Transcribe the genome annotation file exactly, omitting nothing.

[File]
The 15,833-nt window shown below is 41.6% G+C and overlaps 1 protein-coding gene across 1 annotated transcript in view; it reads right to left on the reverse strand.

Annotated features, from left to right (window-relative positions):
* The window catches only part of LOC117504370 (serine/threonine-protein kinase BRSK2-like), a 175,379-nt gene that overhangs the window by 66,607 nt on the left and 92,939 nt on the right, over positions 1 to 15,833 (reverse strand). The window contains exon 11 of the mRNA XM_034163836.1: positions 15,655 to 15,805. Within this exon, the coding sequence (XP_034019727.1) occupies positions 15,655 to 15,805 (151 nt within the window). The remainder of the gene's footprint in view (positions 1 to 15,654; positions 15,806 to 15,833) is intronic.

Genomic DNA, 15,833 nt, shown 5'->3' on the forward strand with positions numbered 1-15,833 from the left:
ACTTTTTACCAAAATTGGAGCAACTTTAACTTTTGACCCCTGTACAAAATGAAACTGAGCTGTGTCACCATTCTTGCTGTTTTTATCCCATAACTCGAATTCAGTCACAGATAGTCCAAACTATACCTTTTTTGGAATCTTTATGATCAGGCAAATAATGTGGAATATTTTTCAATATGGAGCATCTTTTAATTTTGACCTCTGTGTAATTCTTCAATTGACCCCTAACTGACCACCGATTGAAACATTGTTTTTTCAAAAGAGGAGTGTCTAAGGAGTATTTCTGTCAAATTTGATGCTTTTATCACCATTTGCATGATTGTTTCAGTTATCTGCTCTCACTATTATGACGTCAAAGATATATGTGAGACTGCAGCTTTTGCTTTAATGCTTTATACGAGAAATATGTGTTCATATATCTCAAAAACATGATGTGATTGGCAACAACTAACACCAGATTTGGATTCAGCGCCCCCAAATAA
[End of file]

The 15,833-nt window shown below is 41.6% G+C and overlaps 1 protein-coding gene across 1 annotated transcript in view; it reads right to left on the reverse strand.

Annotated features, from left to right (window-relative positions):
* The window catches only part of LOC117504370 (serine/threonine-protein kinase BRSK2-like), a 175,379-nt gene that overhangs the window by 66,607 nt on the left and 92,939 nt on the right, over positions 1 to 15,833 (reverse strand). The window contains exon 11 of the mRNA XM_034163836.1: positions 15,655 to 15,805. Within this exon, the coding sequence (XP_034019727.1) occupies positions 15,655 to 15,805 (151 nt within the window). The remainder of the gene's footprint in view (positions 1 to 15,654; positions 15,806 to 15,833) is intronic.

Genomic DNA, 15,833 nt, shown 5'->3' on the forward strand with positions numbered 1-15,833 from the left:
ACTTTTTACCAAAATTGGAGCAACTTTAACTTTTGACCCCTGTACAAAATGAAACTGAGCTGTGTCACCATTCTTGCTGTTTTTATCCCATAACTCGAATTCAGTCACAGATAGTCCAAACTATACCTTTTTTGGAATCTTTATGATCAGGCAAATAATGTGGAATATTTTTCAATATGGAGCATCTTTTAATTTTGACCTCTGTGTAATTCTTCAATTGACCCCTAACTGACCACCGATTGAAACATTGTTTTTTCAAAAGAGGAGTGTCTAAGGAGTATTTCTGTCAAATTTGATGCTTTTATCACCATTTGCATGATTGTTTCAGTTATCTGCTCTCACTATTATGACGTCAAAGATATATGTGAGACTGCAGCTTTTGCTTTAATGCTTTATACGAGAAATATGTGTTCATATATCTCAAAAACATGATGTGATTGGCAACAACTAACACCAGATTTGGATTCAGCGCCCCCAAATAA